Photograph by Gary Green/The Orlando Sentinel-Pool/Getty Images.
UPDATE: The slow trickle of new info on the Trayvon Martin murder case turned into a flood Thursday afternoon when Florida prosecutors turned over a mountain of court documents, videos and photographs to media outlets large and small.
There are 67 CDs worth of evidence, including photos from the scene, so it will probably take some time for reporters to finish sorting through it all. But in the meantime, here are the early takeaways that will likely have people talking.
1) "Avoidable" - Local police believed that the encounter between George Zimmerman and Martin could have been avoided if the 28-year-old neighborhood watch volunteer would have heeded the 911 dispatcher's advice and stayed put, or simply identified himself to Martin at the outset.
NPR flags the section in question: "The encounter between George Zimmerman and Trayvon Martin was ultimately avoidable by Zimmerman, if Zimmerman had remained in his vehicle and awaited the arrival of law enforcement, or conversely if he had identified himself to Martin as a concerned citizen and initiated dialog in an effort to dispel each party's concern," the investigators wrote. Read more over at NPR.
2) Drugs - Medical examiners discovered that Martin had drugs in his system at the time of the shooting. From ABC News: "The autopsy report shows traces of the drug THC, which is found in marijuana, in Martin's blood and urine." Read more over at ABC News, and check out a .pdf of the autopsy report here (via CNN).
3) Crime-scene photo - The trove of evidence includes a photo of Zimmerman with a bloody nose on the night that Martin was shot and killed. A report from emergency personnel also said that the 28-year-old had a 1-inch laceration on his head, along with an abrasion on his forehead. From the Associated Press: "'Bleeding tenderness to his nose, and a small laceration to the back of his head. All injuries have minor bleeding,' paramedic Michael Brandy wrote about Zimmerman’s injuries in the report."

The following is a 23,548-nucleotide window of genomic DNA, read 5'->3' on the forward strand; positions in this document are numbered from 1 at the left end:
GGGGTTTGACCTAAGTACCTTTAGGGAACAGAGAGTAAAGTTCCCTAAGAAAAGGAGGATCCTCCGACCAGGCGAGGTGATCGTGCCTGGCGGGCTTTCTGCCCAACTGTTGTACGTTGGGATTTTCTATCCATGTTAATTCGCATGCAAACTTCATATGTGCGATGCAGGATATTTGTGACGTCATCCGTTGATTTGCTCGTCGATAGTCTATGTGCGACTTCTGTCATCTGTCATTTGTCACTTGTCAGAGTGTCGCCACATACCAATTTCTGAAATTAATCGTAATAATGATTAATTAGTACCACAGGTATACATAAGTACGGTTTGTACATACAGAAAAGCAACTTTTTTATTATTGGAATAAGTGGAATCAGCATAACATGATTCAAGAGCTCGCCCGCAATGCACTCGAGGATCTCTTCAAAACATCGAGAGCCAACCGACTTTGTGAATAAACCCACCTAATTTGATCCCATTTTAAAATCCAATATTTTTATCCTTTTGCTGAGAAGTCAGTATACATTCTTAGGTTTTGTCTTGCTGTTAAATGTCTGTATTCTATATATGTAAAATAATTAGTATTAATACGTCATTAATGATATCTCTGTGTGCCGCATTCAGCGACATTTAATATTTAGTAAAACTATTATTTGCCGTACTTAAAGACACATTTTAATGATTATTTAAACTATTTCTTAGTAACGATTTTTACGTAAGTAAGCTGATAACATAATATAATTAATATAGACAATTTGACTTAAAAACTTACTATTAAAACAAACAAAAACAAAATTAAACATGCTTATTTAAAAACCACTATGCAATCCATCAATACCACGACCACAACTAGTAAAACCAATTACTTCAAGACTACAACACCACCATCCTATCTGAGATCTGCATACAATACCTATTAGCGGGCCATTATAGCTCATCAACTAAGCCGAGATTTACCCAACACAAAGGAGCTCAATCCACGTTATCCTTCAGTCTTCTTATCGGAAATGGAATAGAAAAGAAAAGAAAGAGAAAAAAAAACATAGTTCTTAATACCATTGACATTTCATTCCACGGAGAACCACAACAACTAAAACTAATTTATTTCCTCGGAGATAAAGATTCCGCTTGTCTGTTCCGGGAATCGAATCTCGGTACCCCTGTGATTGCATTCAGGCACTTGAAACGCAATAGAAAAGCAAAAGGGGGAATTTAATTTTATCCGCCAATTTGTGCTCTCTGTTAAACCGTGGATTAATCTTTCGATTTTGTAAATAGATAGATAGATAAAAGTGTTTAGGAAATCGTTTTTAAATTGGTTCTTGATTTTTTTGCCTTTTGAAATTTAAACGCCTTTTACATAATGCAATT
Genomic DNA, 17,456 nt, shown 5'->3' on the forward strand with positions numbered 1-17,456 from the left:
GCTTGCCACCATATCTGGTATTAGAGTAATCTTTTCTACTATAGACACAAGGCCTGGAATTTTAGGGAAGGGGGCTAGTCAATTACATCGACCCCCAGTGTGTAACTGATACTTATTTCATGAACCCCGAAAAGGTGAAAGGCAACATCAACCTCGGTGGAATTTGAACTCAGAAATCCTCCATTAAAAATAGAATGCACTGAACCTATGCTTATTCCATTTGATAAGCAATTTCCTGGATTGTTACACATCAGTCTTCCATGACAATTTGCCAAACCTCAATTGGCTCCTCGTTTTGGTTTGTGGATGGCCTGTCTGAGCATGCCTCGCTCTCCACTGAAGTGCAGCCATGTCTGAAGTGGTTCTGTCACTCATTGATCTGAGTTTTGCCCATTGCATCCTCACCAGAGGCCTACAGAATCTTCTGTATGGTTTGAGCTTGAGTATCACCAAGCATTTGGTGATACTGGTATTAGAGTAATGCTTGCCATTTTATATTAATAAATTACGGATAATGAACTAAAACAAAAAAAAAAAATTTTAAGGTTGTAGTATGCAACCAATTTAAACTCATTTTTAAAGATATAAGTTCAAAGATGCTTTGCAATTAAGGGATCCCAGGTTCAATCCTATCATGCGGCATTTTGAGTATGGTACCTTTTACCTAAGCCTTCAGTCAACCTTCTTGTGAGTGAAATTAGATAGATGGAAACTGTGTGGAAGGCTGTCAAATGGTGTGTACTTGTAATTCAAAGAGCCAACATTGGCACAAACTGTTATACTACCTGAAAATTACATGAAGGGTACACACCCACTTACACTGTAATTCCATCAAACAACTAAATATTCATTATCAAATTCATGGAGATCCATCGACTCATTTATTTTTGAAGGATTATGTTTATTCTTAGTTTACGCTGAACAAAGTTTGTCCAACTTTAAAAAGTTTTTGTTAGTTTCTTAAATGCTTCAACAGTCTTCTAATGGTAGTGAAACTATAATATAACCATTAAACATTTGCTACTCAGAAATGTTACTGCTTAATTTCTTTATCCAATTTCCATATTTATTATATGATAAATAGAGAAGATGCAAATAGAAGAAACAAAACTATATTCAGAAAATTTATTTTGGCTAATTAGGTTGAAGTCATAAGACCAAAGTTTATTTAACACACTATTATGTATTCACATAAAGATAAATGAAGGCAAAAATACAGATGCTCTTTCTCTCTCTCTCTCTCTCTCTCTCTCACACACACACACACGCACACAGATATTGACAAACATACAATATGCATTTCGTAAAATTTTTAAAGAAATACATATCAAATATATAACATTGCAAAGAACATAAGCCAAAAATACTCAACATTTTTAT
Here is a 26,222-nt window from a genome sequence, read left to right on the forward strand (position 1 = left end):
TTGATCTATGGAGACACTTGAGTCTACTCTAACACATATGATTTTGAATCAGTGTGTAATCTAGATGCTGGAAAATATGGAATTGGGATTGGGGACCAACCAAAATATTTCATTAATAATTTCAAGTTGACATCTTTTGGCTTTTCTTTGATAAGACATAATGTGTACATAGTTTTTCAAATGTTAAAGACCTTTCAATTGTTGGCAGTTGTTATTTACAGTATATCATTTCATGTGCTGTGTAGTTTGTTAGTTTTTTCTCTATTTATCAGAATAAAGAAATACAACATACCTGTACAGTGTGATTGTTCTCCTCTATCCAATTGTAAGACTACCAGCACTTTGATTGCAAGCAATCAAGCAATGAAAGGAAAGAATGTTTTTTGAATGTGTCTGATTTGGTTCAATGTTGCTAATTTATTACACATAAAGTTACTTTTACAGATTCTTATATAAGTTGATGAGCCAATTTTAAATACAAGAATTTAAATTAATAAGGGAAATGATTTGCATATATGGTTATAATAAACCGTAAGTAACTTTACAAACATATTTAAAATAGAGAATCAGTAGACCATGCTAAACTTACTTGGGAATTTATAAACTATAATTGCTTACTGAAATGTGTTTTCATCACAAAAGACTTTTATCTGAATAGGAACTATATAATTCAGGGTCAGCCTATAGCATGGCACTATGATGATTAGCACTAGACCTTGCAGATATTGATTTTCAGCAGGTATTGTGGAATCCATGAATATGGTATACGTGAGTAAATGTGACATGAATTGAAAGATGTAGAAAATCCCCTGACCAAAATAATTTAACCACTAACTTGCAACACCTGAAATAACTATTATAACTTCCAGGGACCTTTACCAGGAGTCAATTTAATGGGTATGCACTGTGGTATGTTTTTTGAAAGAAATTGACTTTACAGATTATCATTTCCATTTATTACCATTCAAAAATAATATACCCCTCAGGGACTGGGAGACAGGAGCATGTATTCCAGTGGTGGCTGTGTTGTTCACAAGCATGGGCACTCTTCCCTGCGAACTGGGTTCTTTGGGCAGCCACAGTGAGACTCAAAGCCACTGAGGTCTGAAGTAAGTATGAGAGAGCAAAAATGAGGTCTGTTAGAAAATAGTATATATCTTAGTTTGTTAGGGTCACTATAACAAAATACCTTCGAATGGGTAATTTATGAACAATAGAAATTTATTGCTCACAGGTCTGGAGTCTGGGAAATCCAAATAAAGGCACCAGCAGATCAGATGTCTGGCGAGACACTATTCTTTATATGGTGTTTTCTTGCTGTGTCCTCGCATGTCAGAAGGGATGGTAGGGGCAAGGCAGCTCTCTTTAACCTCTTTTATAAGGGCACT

4) What Martin had on him - From the Associated Press: "A police report says Martin had $40.15, Skittles candy, a red lighter, headphones and a photo pin in his pocket. He had been shot once in the chest and was pronounced dead at the scene." Read more over at the AP.
5) What's missing - The Miami Herald: "[I]ncluded are cell phone records for Zimmerman, Trayvon Martin, and the girl Trayvon chatted with in the moments before his death. ... Not included: [Zimmerman's] three statements to police or the video-taped reenactment he did for detectives the day after he killed Trayvon. Under Florida law, confessions are exempt from public records laws." Read more over at the Herald.
The documents were released as part of the discovery process, during which the state is required to turn over their evidence to the defense. They did that earlier in the week (which may account for at least some of the earlier leaks) and then on Thursday gave the media access through a secure online site.
Thursday, May 17: A single gunshot wound to the chest fired at "intermediate range" killed Trayvon Martin, according to an autopsy report submitted to the court.
NBC News reviewed the document on Wednesday. The medical examiner in Volusia County, Fla. also noted one small, fresh cut on Martin's left ring finger below the knuckle.
The report is apparently one of several documents leaking to the media from the pile of evidence related to the second-degree murder charges Zimmerman faces for Martin's shooting death. On Wednesday, a medical report prepared by Zimmerman's family doctor was reviewed by ABC News, indicating that Zimmerman had a broken nose, two black eyes, and cuts on the back of his head the day after he shot and killed Trayvon Martin.
The list of evidence was disclosed to the defense in a summary released Wednesday. According to NBC, the rest of the evidence is expected to go public soon.
Wednesday, May 16: George Zimmerman had a broken nose, two black eyes, and two cuts on the back of his head the day after he shot and killed Trayvon Martin, according to a medical report from his family doctor.
ABC News broke the news of the medical report Tuesday evening, shortly before the court made it public. According to the medical report, the 28-year-old neighborhood-watch volunteer also suffered bruising along his upper lip and cheek and reported lower back pain. One of the two cuts to the back of his head was nearly an inch long, while the other was about a quarter inch. In addition to the physical injuries, Zimmerman also complained of stress and "occasional nausea when thinking about violence."
The medical report also shows, however, that Zimmerman declined hospitalization the night of the shooting, which he maintains was in self-defense, and also did not follow a recommendation to make a follow-up appointment with an ear, nose, and throat doctor.
Zimmerman's doctor wrote that it was "imperative" that the 28-year-old see his psychologist following the incident. Prior to the Feb. 26 shooting, Zimmerman had been prescribed Adderall and Temazepam. As ABC news notes, those drugs can occasionally produce side effects that include agitation and mood swings (but only in fewer than 10 percent of patients).
The report boosts Zimmerman's claim that he was injured in an altercation with Martin, leading to the teenager's shooting death. But it does little to directly contradict the prosecution's assertion that Zimmerman initiated the confrontation after profiling the 17-year-old African-American.
Prosecutors released a summary of evidence on Tuesday, as CNN reports. The medical report is included in the documents eligible for the defense's use.